From his perch in front of the electronic voting machine set up at the Conway Junior High School, Brandon Stone, 13, of Conway, smiled as he touched the touchscreen buttons and voted in a mock election for eighth and ninth graders.
“Us kids, we never get to vote very often,” Brandon said. “I thought (voting) was a good experience. It was a chance to learn to vote on the machines.”
The voting machine’s screen showed all the candidates and amendments up for vote on Election Day, but Brandon’s and other students’ votes won’t be counted as part of the official Nov. 6 election, school and county officials said.
Brandon is among about 780 eighth-grade students who will have used the voting machines — the real ones from the county clerk’s office — to pretend vote. Roughly the same number of ninth-grade students voted last week. Between 1,400 and 1,500 students total will have voted in the mock election by Friday, said teacher Sherry Tipps-Holder, history department chairwoman.
For the first time, the junior high school is holding a mock election with electronic voting machines, Holder said. Official plan to get results from the students’ ballots and compare them with how their parents vote in November, she said.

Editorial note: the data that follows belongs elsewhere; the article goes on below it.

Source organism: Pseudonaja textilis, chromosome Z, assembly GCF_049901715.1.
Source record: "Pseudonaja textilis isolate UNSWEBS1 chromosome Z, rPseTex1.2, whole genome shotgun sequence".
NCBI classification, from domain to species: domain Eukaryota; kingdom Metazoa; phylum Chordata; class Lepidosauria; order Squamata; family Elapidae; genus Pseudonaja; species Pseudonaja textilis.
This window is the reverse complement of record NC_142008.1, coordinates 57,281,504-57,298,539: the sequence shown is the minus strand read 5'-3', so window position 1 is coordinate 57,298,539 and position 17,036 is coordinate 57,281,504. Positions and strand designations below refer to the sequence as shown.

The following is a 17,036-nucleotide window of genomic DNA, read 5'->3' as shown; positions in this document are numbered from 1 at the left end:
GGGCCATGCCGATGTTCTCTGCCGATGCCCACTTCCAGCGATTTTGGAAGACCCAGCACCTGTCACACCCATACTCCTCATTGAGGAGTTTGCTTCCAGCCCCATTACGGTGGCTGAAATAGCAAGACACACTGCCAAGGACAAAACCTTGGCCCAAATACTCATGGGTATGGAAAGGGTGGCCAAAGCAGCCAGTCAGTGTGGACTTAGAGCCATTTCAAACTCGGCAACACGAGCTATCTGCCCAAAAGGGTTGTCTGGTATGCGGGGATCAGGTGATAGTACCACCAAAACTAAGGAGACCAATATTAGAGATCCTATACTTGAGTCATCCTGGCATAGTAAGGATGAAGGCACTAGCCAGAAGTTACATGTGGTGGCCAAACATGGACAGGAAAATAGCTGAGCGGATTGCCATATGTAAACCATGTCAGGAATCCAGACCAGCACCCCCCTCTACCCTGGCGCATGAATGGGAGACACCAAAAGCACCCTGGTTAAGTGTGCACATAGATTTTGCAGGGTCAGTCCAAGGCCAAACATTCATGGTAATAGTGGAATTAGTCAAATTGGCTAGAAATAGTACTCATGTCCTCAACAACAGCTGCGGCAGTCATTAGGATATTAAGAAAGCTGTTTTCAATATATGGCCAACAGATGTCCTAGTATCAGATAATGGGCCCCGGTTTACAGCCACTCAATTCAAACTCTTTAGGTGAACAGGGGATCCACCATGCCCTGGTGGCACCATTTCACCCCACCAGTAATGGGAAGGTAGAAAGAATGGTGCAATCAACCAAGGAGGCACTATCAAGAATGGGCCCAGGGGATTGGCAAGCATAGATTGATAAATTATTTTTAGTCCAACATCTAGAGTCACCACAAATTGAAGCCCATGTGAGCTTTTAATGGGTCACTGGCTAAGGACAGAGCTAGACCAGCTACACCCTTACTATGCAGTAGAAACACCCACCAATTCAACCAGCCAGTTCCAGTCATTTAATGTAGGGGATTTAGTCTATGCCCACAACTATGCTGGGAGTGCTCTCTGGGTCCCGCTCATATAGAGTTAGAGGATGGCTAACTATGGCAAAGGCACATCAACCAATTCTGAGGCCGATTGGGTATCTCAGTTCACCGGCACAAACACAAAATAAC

To make sure voting goes smoothly at the junior high, members of the Parents Assisting With Students group, manned the machines and answered questions. Aleshia Ligon, the chairwoman of the committee overseeing the machines, said she wants students to go home and talk about voting with their parents.
“It’s a privilege to be able to go and vote,” Ligon said.
The exercise is a lesson in “participatory citizenship,” Holder said.
At 9:15 a.m. Tuesday, teacher Ryan Reed lead about 27 of his Arkansas History students, including Brandon, into a room with four voting machines on loan to the school by the county clerk. He said he wanted his students to understand the voting process, to see and touch the machines used for voting and to inspire them to vote when they turn 18.
“Nobody (in class) has seen anything like this before. This is something all new to them,” Reed said. “Hopefully, they will vote when they are 18.”
For most junior high school students, the mock election is their first experience with the voting machines, Holder said. Faulkner County began using the machines in 2004. This year, the junior high school is the only school to request the machines for teaching students, County Clerk Melinda Reynolds said.
“I think it’s just a great service for the kids,” Reynolds said. “I just think they learn the process of voting.”
In four years, some students who are pretend voting now will be voting for real, Holder said.
“That time goes by fast,” Holder said.